The sensible thing seemed to be to find an hotel as close as possible to Montparnasse station; worryingly, the first two we tried were full, though I suppose it shouldn't have been a surprise, as presumably everyone else who had been planning to be on our train was also in need of a bed until the morning. There was, however, one room left in the appropriate Timhotel, while a nearby bar provided a pleasant enough way to spend an evening definitely not going south.

The bar was mostly populated by men, puting the world to rights; and a dog, which recognised my accent and bit my leg. We loitered at the counter while the patron added up our bill in leisurely fashion, and conversed about politics: they told us how awful Sarko was; we responded by throwing up our hands in Gallic style to indicate the utter futility of Gordon Brown. In this way the entente cordiale was satisfied by mutual grumbling about political leaders, and we slept soundly.
  • Current Music
    Stuff played by Marc Riley
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There and Back Again

On a global scale I didn't go away that long (4 days) or travel that far (1800 miles), but I certainly feel as if I have returned from a decent adventure.

Things whose reputation has been enhanced in my eyes: the Eurostar, the TGV (in fact, just rail travel in general) the vast majority of Parisians and Toulousains, French cuisine (with special reference to the glory that is confit duck) and Munster rugby.

Also Radio 4 (especially given that Test Match Special was on the air), proper tea (actually more to do with proper milk), and the Times crossword, because I had access to none of them and realised how much I couldn't live without more or less daily access to such things. Hmmm. For a man who spent a good part of the weekend wearing a provocative red rugby shirt, that makes me sound rather too much like John Major.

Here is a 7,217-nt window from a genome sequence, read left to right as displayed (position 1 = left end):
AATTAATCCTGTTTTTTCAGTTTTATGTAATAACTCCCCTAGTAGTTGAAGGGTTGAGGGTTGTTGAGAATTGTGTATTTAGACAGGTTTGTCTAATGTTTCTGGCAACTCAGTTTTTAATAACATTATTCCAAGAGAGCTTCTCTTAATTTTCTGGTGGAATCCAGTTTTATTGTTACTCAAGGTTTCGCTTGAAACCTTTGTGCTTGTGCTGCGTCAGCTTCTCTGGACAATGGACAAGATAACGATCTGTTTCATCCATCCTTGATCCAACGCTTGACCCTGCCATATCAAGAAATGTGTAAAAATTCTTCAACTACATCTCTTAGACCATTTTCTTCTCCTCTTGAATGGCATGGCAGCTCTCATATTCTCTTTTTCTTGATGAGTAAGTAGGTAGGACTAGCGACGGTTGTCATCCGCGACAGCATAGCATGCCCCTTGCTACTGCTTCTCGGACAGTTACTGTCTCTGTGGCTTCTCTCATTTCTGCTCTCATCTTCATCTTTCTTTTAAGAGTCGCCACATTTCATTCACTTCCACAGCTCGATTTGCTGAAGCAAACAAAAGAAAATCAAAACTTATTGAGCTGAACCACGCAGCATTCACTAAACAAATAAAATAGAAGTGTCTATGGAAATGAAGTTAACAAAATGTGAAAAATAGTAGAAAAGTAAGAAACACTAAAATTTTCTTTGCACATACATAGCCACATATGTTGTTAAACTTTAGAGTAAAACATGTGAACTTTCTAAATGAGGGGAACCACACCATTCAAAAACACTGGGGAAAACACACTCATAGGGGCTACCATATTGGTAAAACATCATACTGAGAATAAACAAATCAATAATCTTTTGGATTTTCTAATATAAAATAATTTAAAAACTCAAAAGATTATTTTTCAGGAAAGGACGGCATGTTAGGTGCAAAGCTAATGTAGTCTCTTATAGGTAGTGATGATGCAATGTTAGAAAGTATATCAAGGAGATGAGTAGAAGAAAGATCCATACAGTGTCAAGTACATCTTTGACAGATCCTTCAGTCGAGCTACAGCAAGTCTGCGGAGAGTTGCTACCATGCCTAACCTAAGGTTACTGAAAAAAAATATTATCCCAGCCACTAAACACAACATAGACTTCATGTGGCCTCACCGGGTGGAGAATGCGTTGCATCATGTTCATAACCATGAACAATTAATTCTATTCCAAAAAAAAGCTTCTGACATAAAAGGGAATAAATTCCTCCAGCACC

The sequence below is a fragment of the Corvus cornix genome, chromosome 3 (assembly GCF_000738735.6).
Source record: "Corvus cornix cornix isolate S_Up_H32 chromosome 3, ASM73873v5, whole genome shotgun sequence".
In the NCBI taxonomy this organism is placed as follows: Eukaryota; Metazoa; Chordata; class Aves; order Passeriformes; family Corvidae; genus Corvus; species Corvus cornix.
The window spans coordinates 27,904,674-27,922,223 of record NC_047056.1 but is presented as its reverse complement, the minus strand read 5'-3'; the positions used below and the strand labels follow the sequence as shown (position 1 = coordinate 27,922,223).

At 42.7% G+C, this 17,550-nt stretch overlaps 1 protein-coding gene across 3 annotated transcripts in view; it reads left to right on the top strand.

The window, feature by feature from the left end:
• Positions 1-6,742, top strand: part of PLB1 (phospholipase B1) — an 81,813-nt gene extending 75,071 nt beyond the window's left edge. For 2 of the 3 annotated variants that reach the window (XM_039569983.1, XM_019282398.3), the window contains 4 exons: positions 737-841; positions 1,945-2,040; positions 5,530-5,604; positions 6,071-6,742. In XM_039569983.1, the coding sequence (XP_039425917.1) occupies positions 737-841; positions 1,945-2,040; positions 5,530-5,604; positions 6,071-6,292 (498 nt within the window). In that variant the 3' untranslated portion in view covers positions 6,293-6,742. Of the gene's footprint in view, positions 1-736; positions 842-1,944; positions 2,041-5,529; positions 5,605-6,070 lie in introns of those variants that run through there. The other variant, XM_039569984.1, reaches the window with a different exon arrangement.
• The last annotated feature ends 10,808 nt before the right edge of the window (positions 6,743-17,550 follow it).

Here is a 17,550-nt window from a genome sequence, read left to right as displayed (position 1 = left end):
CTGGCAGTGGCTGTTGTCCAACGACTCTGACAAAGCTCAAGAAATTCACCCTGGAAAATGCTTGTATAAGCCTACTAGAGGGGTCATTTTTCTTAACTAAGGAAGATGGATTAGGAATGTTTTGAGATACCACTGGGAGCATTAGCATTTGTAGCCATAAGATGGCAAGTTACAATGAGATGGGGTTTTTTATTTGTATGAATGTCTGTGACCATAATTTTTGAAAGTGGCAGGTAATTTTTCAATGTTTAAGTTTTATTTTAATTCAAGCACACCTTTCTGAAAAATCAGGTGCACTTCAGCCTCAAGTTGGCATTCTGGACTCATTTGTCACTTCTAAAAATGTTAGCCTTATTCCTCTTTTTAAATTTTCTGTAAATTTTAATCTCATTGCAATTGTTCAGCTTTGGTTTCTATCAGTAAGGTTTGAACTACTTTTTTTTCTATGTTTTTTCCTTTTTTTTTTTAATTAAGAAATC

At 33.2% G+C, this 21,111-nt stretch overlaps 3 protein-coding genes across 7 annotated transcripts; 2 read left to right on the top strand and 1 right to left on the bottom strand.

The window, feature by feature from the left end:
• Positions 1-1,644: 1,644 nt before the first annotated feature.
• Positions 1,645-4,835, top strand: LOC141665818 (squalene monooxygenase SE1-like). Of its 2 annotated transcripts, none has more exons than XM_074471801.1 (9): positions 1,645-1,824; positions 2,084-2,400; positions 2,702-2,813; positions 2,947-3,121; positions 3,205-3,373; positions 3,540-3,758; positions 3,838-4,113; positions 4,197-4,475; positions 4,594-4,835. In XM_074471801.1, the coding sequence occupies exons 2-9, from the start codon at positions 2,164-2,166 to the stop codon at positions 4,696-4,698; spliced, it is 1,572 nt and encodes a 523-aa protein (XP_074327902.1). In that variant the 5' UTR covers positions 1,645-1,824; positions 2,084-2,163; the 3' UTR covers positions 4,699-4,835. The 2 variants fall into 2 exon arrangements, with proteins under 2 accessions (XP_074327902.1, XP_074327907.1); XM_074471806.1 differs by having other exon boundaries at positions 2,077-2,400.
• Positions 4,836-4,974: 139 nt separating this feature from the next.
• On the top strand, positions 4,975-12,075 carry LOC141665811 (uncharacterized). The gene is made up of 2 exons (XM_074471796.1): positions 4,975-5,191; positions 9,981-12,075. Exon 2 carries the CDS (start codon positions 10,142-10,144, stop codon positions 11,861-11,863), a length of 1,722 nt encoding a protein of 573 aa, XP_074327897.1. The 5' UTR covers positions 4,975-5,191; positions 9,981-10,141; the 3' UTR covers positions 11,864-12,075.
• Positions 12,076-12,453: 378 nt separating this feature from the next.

Things which have not impressed me: French trade unions, the selfish bastards. And small French dogs who bite you when the bastard French unions have compelled you to spend an unscheduled night in Montparnasse. That's about it, actually. I seem to be channelling John Major again, which is not really me, oh no.

Last week I went to the wedding of a college friend (to take place in the vicinity of Toulouse, which is unusual for men from Bolton), and another friend agreed with me that for men unrestricted by wives, children or time constraints, first class overnight rail was the only civilised option; I think I'd been reading Jerome K Jerome, and couldn't help feeling that it was the option he would have chosen. In time I may write a little more about trains, or just start planning the next journey instead.
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    Bach
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The Archers? Indian.

I am an inveterate capturer of BBC radio output, so that, having filled up my media player, I can be my own Programme Controller; and while I generally choose to listen to music on the way to and from work, I like to be able to spend my lunch hour immersed in drama and comedy. While I can't escape the work environment physically, I can at least do so internally, simply by putting in my headphones and daring anybody to disturb me.

This week I have been listening to The Nightrunners of Bengal, in turn part of a larger dramatisation of four novels by John Masters, which formed a Classic Serial in eighteen parts (back in the days when the idea of a Radio 4 Classic Serial that only ran for two weeks would have been considered too puny to deserve the name).

I have enjoyed it, but only after getting used to the cognitive dissonance caused by the main character, a British officer, being played by Oliver Sterling Michael Cochrane, the plucky English lady, with whom he falls in love, by Lynda Snell Carole Boyd, and the sultry, mysterious Rani of Kishanpur by Usha Gupta Souad Faress.

Mind you, it did leave me waiting for Captain Savage's faithful jemhadar to come upon him with the words "Grettings, sahib, me old pal, me old beauty" before saying he was unfit for service because of his farmer's lung.
  • Current Music
    Radio 4
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Cracking the Code

I was sorry to see that Bletchley Park is in trouble. One of the manifold fun things I've been doing in recent real life, and not writing about, was going there for a day out. Last month, after we'd come back from Paris, we had one more day of holiday, and might well have spent it loafing around the house, and doing nothing much in particular, if we hadn't been listening to Radio 4; but when The Reunion happened to have brought together a group of codebreakers who'd helped win the war, and then not mentioned it for thirty years, we listened to their reminiscences, had breakfast, and drove in the direction of Milton Keynes to look at their huts.